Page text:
For the next few months, my “mission” is to learn to rest. To remind myself that Jesus doesn’t actually need me for anything. To let Jesus teach my heart to sing: “I’m all you need.”

Pastors and Supreme Court Justices

Churches are often very conservative institutions. Churches don’t change easily or quickly. For the most part, this is a good thing. Churches handle the Word of God, which doesn’t change, so it’s entirely possible that churches will sometimes appear out of step with the world. So when something big changes in a local church, it’s important to take notice and celebrate.

This Sunday our church installs Dan Turis as associate pastor. Dan will become the first installed associate pastor here in nearly ten years. During that time, the church was served by an excellent interim associate pastor, but not an installed one.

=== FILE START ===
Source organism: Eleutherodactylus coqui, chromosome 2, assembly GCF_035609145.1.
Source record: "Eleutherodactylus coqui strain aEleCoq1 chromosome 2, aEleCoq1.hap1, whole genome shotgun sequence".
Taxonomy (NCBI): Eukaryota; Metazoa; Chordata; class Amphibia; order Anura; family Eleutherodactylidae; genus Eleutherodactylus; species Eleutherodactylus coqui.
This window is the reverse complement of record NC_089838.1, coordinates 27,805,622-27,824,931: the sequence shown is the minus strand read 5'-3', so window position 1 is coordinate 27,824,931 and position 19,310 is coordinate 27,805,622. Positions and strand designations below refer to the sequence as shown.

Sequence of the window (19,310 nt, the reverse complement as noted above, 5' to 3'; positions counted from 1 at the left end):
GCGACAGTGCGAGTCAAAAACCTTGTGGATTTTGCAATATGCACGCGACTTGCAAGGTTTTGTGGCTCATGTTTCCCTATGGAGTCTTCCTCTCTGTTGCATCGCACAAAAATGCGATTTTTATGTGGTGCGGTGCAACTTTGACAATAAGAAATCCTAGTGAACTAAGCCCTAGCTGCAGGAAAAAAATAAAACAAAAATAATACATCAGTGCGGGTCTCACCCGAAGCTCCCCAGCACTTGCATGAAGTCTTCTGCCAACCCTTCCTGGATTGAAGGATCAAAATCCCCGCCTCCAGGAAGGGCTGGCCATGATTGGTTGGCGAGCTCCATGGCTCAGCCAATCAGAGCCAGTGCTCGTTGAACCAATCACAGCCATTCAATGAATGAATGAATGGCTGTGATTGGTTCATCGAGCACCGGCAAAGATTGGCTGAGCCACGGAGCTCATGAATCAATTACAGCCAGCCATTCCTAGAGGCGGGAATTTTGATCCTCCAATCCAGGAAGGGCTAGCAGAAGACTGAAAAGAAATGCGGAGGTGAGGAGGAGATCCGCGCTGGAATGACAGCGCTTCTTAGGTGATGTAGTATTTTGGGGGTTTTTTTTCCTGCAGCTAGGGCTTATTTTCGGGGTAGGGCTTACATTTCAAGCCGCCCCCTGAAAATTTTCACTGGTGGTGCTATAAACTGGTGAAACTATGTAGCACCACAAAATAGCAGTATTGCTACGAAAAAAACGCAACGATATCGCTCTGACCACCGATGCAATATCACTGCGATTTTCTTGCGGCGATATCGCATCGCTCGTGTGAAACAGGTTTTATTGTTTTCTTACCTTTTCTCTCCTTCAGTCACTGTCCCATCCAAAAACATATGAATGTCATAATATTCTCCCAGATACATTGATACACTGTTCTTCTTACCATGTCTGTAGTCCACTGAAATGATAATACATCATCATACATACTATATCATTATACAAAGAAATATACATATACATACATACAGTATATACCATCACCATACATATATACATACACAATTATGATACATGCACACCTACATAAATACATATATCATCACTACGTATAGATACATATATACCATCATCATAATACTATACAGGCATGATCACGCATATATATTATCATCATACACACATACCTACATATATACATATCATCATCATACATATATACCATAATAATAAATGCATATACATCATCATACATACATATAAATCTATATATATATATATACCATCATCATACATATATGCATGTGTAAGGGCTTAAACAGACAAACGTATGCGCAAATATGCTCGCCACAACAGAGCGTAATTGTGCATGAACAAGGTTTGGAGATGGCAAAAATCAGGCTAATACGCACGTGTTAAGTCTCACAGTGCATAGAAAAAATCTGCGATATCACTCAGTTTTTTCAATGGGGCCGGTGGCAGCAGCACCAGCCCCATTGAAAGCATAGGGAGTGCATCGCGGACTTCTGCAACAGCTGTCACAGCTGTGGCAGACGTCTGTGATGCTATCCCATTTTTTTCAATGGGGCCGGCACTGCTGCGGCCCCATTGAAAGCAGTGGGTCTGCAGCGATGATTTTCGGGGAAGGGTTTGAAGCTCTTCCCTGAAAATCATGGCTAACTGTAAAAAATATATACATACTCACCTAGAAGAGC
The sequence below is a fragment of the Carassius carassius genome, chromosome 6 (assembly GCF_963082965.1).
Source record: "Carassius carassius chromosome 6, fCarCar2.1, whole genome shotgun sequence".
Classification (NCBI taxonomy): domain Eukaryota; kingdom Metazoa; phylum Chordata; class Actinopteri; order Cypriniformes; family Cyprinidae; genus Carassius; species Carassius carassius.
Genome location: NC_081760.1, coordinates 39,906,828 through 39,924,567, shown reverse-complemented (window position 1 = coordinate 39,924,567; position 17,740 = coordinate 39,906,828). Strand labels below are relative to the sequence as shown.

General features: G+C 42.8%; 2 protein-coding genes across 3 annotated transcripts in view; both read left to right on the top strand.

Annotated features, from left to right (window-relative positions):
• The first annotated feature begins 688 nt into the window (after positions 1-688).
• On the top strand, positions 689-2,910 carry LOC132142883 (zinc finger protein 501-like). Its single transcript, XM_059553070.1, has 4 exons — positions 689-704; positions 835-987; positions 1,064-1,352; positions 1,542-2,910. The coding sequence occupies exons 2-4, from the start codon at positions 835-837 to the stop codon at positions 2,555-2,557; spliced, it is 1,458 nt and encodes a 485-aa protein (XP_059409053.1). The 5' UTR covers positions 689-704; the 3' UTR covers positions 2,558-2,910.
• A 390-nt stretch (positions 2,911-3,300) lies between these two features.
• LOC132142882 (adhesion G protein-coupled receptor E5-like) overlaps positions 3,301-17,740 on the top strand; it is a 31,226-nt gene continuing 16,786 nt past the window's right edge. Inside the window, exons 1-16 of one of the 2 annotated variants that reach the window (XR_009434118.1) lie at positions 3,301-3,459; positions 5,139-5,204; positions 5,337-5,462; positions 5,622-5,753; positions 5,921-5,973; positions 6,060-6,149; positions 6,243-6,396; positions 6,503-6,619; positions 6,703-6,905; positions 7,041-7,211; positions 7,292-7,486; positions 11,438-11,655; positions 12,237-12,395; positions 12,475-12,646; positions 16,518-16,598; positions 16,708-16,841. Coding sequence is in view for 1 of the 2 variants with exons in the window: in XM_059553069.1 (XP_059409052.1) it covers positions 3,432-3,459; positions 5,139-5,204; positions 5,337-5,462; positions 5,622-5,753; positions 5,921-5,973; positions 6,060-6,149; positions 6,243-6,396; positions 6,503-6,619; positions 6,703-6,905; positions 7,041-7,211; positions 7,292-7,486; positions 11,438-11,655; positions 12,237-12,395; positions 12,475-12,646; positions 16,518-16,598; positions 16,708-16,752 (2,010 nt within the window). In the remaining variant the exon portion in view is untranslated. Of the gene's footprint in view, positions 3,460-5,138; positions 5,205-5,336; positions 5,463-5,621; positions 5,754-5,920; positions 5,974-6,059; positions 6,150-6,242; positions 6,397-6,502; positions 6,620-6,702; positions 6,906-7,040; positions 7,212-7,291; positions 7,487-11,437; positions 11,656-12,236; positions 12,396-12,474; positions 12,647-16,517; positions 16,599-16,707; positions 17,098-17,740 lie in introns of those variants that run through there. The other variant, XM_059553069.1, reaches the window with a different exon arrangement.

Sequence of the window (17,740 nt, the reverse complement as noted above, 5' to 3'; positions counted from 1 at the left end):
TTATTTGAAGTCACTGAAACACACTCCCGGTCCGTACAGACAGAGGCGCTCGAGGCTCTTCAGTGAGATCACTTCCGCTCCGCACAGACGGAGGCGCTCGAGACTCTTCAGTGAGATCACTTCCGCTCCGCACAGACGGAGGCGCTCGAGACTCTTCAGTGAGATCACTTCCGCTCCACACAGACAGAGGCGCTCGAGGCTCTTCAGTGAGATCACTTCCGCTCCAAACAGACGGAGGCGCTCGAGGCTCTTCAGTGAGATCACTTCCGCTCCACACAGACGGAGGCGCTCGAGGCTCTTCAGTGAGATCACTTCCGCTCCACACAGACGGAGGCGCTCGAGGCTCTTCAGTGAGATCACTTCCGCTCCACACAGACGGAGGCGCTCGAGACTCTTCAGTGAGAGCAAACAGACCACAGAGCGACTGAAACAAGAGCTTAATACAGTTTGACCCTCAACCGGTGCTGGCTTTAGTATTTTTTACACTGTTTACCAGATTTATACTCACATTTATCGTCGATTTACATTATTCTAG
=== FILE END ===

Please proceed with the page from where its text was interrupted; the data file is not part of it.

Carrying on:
In our tradition, it usually it takes a church a few years to decide what it needs in terms of pastoral leadership. A committee is then formed to work out the details and interview candidates. The congregation votes. Then the presbytery votes. It all takes about two years. The process of hiring a new head football coach or a Supreme Court justice is trivial by comparison.

Installation of a new pastor takes place during a service of worship. And it’s not the leaders of the church who preside, but a special commission of the presbytery. The music and words are different from Sunday worship.

I hope folks will come this Sunday at 2:00 to celebrate Dan’s installation.

Something bigger than any of us is taking place. This is God’s doing.